I am more than a little sleepy after spending Thursday night photographing an important Paderno photograph for an upcoming CostCo magazine, and it was a late night. I went through every lens I own [about ten] to try to properly frame the five pots on my stove without too much crop or too much extra area in the frame. It was a nightmare, but I ended up with a solid shot for the ad.
One challenge with a session like this is how do I make my kitchen into a space worthy of shooting a national ad in, while the other is how to showcase what each pot does by featuring a realistic food presentation? My answers this time through were colours and shadows and bokeh.
By using bright coloured vegetables fresh from the market as a contrast to the shadowy darkness, I was able to create a modern, but still warm and inviting photograph. These particular cookware pieces are my favourites from the Paderno line, so I wanted to make certain that the food looked good.
By using bokeh, the Japanese term for depth of field blur, the focus moves away from my nice, but wearing old, kitchen and back to the pots themselves. To be able to create bokeh requires shooting with a wide open aperture, which then requires your studio lights to be just using the modelling lights so as to get a proper exposure. It is difficult, but it is a style that has worked well for these types of sessions.
The tough part is setting up the studio around a kitchen while I cook a full dinner in five pots so that every piece of food looks fresh, but is cooked well enough that I can eat it immediately after the final photograph is cooked [I eat everything I cook, because food should never be wasted in a world with so much hunger and poverty]. I ended up turning to my Hasselblad 50mm CFi lens on a Fotodiox adapter for the Canon EOS 1DmkIII for the main shot, and a Lensbaby Composer with Double Glass Optic and f11 insert for the up-close shot. The funny part is that one lens is worth about $5000 new, while the other is more of a toy lens.
The tougher part is realizing that, after three years in business, I am now at the end of my business plan, and that means that I have to decide whether to continue photography as a business. At this stage I have accomplished so much more than I would have thought possible [book cover, cd cover, catalogue work, magazine advertisements, contest accolades, and portrait sessions for websites/babies/musicians]. I have averaged about $20 000 in invoices each year, paid my bills, travelled, bought a pretty complete set of Hasselblad cameras and lenses, and I have had 22,045 views on While We Can. I have also had to do all of this at night while working a more than full time job as a teacher and travelling the world every single free moment. Whew.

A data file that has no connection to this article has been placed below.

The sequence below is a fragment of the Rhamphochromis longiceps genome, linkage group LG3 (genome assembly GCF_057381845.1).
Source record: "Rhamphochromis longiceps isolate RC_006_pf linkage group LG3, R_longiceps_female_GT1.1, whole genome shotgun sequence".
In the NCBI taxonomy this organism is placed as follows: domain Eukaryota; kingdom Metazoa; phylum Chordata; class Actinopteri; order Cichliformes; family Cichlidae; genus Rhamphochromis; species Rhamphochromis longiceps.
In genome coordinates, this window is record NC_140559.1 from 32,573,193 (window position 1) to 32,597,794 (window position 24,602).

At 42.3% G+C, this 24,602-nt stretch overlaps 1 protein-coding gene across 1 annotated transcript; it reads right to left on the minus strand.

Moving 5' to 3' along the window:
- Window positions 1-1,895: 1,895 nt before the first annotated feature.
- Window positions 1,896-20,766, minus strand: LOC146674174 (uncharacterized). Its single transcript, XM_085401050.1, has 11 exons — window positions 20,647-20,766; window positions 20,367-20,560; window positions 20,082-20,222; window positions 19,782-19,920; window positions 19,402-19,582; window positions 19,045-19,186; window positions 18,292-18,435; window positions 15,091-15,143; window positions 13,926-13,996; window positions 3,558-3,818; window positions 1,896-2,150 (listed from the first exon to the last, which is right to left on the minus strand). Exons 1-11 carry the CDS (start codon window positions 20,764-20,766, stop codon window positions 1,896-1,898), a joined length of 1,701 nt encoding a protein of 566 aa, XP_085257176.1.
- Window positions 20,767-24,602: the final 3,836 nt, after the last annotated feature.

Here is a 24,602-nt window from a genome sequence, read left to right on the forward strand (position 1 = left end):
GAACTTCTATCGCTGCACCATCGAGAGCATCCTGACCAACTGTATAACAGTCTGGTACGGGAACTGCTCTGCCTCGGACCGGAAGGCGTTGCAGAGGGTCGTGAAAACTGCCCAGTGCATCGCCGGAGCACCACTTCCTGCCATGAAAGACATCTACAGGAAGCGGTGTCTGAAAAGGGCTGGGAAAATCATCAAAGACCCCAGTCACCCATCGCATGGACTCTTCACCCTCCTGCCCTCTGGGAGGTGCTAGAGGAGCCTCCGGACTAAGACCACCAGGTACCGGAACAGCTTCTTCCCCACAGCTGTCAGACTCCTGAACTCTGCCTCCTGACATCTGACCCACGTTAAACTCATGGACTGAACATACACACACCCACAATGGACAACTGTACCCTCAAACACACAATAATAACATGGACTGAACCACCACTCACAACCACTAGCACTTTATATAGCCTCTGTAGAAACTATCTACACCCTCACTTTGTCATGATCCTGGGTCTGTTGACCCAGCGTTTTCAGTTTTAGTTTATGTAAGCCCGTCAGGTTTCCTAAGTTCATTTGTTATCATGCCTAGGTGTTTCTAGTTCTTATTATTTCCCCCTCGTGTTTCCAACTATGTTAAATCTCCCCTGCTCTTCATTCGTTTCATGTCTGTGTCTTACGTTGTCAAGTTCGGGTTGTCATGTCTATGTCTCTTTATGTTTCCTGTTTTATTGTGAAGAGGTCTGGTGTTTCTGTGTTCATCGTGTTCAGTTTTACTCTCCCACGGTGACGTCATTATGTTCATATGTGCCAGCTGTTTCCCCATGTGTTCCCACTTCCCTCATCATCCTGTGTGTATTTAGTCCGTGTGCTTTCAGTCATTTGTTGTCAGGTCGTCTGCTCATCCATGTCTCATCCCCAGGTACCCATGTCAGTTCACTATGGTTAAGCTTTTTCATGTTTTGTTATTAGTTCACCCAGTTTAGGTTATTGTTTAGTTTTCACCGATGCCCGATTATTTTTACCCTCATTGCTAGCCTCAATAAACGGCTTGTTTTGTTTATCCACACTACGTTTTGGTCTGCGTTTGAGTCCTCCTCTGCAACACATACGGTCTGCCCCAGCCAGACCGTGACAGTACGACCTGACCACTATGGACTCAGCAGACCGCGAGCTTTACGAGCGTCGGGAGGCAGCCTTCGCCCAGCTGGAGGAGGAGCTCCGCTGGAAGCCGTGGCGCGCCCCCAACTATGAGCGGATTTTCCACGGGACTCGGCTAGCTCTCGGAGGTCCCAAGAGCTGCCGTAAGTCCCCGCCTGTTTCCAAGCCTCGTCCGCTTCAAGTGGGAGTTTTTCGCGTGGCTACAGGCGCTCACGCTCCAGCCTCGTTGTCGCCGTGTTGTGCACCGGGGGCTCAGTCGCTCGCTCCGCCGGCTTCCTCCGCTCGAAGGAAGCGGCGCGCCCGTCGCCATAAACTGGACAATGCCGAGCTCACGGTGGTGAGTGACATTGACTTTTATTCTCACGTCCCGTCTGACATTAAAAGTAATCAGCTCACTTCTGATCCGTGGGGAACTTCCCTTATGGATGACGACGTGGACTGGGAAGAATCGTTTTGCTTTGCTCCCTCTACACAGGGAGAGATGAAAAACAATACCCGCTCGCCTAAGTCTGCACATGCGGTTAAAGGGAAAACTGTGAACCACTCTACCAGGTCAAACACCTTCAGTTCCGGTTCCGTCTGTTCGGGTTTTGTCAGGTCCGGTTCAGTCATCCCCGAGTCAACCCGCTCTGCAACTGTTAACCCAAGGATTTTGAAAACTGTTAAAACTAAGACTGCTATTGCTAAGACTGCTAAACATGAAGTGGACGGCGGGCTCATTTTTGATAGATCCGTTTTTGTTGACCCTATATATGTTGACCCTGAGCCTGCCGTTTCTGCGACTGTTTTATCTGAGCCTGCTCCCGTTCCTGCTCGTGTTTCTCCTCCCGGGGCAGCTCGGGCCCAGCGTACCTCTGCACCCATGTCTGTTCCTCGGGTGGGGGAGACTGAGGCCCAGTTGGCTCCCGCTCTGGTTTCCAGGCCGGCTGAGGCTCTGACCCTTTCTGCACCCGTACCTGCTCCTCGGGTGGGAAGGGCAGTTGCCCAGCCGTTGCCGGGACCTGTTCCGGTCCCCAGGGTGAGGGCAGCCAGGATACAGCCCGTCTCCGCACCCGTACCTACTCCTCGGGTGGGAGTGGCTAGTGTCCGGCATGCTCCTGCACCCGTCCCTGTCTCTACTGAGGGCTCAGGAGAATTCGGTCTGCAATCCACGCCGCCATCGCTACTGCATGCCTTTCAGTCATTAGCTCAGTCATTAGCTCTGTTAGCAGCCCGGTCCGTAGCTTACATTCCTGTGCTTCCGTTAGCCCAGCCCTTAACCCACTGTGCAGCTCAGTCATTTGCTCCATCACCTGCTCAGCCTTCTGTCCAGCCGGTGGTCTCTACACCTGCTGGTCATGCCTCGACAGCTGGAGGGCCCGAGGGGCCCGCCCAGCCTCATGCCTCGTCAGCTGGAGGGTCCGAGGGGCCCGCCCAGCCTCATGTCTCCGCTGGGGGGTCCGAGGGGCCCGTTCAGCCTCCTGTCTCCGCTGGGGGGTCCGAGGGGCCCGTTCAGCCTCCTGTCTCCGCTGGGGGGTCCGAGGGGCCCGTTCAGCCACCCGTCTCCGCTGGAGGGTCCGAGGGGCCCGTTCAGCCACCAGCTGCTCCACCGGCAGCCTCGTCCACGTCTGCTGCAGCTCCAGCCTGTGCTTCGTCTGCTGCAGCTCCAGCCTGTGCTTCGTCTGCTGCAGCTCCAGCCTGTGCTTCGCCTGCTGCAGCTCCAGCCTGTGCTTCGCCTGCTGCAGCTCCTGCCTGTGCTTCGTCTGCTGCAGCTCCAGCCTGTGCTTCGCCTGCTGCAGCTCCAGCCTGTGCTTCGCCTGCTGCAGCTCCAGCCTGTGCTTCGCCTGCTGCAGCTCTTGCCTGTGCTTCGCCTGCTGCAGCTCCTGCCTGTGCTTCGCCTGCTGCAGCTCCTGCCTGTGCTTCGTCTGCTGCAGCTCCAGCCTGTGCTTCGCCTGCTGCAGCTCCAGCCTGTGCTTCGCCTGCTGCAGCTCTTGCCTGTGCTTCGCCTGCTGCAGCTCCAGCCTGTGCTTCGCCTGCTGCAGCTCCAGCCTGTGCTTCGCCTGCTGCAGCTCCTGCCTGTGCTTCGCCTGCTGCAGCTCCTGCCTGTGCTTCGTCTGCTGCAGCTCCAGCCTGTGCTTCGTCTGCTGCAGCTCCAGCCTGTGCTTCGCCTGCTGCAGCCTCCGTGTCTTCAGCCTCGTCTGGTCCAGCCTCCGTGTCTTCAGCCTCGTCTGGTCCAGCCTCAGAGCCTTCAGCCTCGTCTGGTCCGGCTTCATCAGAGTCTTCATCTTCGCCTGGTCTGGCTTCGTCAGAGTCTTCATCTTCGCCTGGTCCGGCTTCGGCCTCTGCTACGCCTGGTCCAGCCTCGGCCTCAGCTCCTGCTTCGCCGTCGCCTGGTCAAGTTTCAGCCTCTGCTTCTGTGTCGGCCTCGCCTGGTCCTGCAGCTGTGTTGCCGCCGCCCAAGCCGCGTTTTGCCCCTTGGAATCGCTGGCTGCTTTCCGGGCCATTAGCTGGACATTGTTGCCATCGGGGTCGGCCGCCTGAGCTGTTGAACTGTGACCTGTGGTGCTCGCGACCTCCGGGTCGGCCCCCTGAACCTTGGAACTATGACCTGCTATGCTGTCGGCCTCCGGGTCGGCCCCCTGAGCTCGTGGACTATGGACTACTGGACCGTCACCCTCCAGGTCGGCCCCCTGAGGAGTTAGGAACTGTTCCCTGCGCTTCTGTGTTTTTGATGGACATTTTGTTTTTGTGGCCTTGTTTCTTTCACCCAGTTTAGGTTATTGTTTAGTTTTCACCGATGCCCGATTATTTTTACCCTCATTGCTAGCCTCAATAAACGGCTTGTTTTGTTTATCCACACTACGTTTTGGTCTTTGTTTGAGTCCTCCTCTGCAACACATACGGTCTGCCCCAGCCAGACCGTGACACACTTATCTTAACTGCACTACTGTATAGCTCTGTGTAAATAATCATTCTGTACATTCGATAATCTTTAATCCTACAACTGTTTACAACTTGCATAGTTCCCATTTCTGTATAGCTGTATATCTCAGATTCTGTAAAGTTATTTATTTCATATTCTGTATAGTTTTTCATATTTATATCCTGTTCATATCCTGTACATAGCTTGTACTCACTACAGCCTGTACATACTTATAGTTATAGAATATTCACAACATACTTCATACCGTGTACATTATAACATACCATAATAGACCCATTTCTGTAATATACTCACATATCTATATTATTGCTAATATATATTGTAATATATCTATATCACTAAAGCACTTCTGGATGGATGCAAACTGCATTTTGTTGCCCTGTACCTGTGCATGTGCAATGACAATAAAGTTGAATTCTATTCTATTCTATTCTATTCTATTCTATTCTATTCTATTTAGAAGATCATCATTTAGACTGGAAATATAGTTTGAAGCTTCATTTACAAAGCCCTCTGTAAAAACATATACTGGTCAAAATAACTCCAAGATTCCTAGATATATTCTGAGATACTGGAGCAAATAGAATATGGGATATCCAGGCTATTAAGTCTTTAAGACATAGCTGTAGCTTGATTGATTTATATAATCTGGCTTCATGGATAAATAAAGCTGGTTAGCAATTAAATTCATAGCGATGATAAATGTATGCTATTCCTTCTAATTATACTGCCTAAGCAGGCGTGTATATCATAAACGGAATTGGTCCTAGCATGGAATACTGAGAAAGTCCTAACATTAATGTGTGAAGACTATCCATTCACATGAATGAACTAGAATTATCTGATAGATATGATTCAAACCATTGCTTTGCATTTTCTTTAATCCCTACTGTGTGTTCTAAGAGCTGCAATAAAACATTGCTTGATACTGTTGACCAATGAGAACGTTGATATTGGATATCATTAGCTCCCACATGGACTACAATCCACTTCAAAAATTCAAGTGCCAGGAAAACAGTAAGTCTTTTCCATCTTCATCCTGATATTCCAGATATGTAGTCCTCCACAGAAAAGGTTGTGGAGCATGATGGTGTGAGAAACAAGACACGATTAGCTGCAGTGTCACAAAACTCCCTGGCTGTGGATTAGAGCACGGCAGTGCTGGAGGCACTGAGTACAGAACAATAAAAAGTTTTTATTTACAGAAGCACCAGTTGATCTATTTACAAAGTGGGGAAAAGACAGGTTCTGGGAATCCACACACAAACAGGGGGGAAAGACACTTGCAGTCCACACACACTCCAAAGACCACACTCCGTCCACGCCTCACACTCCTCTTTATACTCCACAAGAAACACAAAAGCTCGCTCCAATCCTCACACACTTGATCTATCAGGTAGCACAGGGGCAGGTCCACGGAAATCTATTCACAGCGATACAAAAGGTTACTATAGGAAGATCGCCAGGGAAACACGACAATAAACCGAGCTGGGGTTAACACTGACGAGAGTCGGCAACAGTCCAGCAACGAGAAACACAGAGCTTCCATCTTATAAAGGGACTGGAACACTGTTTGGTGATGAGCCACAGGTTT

There are also financial realities to consider: the Canon 1DmkIII is getting old for professional work like I have been doing. Coming in at 10MP it is below current standards by about half. Still, it is a beautiful camera and has little wear on it other than shutter actuations. So…do I quit or buy a new camera for the business? A Hasselblad CFV50 is about $20 000, but has 50MP and will work on all of my Hasselbad gear and the Linhof View Camera . A Canon EOS 1DsmkIV is probably in the works for 32-50MP and would run about $9000, and that would allow me to carry on as usual without much workflow disruption. Hmmm.
Then there is the whole “artist” scenario. At this stage I have collected enough photographs from my travels to mount a pretty serious exhibition. I have been on the road shooting with film for three years and have done work that stands out from what others have been doing, and I believe that it would sell. But film is dying slowly here in Toronto, so I do have to learn how to develop my own work or use alternative processes.
Finally, there is the money. It has been expensive to travel. It has been expensive to buy proper professional equipment. It is expensive to do a good job. I have to consider what might happen if I lost my regular clients, and whether I would become tight for money. In this world climate, only a fool would toss abandon to the wind, and I need to decide whether to get out while the going is still good and my work is still on the top of the game.
Many things to consider, and a few decisions to make. I have given myself until the end of November to make those decisions, as that was when my first inkling of becoming a professional photographer was born on a plane coming back from Vancouver. I like circular closures and beginnings.